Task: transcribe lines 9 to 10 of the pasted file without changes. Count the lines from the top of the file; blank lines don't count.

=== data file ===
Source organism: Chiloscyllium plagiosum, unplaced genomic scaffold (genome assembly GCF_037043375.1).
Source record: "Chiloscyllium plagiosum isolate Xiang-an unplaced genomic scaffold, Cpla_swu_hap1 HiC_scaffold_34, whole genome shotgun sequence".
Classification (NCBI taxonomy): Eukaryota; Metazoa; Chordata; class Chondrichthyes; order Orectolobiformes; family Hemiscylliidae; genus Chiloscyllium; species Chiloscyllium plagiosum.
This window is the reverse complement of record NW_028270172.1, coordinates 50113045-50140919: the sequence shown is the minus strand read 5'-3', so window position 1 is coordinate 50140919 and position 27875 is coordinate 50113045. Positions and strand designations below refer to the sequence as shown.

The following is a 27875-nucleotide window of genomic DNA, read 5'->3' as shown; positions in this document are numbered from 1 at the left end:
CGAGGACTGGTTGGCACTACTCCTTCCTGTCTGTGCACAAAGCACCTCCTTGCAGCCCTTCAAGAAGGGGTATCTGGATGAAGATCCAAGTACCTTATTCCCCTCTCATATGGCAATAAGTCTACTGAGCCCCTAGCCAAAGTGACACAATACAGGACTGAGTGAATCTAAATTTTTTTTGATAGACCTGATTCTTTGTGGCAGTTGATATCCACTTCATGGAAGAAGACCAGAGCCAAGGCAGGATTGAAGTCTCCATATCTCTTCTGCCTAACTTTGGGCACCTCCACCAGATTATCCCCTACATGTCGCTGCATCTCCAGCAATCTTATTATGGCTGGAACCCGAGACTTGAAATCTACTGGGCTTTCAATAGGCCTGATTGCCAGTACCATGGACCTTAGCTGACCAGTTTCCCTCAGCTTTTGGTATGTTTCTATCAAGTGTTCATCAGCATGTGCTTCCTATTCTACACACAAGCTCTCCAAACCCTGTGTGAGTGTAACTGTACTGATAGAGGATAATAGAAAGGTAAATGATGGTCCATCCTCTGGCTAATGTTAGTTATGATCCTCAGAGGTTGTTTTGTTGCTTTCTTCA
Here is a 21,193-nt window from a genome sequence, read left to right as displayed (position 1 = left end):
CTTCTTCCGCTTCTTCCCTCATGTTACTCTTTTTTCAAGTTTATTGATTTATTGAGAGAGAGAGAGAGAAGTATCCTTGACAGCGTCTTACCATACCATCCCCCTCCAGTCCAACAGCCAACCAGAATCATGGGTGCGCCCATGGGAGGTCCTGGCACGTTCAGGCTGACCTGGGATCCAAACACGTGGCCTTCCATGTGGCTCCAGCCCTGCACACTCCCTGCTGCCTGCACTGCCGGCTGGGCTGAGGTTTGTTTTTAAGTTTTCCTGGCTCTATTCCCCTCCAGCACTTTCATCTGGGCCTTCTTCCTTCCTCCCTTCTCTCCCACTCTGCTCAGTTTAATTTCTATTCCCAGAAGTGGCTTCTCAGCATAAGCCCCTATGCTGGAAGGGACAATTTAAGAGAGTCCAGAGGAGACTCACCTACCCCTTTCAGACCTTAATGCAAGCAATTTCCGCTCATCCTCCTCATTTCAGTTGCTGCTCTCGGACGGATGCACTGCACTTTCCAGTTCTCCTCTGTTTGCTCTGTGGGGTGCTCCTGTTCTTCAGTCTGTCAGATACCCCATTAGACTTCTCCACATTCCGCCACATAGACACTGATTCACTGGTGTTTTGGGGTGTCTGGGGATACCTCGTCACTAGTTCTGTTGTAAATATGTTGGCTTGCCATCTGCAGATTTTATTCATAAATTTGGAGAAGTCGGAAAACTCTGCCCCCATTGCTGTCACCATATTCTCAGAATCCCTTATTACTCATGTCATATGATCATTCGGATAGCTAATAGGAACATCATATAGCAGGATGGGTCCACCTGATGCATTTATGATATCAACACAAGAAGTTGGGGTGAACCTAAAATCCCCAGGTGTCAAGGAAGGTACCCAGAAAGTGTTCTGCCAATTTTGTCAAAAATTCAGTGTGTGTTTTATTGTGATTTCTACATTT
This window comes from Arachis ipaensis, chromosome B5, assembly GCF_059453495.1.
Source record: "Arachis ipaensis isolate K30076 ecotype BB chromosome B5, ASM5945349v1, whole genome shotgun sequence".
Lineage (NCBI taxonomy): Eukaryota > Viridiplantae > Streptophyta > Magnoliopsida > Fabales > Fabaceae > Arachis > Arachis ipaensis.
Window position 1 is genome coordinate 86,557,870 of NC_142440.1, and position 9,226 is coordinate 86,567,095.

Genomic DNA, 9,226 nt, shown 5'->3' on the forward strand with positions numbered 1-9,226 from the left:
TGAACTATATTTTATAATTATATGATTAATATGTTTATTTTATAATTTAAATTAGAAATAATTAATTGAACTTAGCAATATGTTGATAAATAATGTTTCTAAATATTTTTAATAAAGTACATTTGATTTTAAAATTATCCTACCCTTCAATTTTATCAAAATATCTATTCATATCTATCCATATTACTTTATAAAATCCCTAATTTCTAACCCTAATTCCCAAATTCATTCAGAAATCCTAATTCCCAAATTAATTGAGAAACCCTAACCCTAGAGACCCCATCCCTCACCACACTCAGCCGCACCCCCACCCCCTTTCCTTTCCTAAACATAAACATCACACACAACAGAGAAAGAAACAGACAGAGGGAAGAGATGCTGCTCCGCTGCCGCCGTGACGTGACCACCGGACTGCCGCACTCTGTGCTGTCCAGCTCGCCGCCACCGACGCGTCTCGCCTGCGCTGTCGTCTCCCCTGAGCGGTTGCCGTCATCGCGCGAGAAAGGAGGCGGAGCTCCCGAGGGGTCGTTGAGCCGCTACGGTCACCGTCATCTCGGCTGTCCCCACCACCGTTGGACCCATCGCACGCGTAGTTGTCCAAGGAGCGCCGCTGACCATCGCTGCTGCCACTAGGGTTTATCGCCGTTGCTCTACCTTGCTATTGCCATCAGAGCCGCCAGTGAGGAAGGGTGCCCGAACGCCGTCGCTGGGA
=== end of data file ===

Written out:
This window comes from Arachis ipaensis, chromosome B5, assembly GCF_059453495.1.
Source record: "Arachis ipaensis isolate K30076 ecotype BB chromosome B5, ASM5945349v1, whole genome shotgun sequence".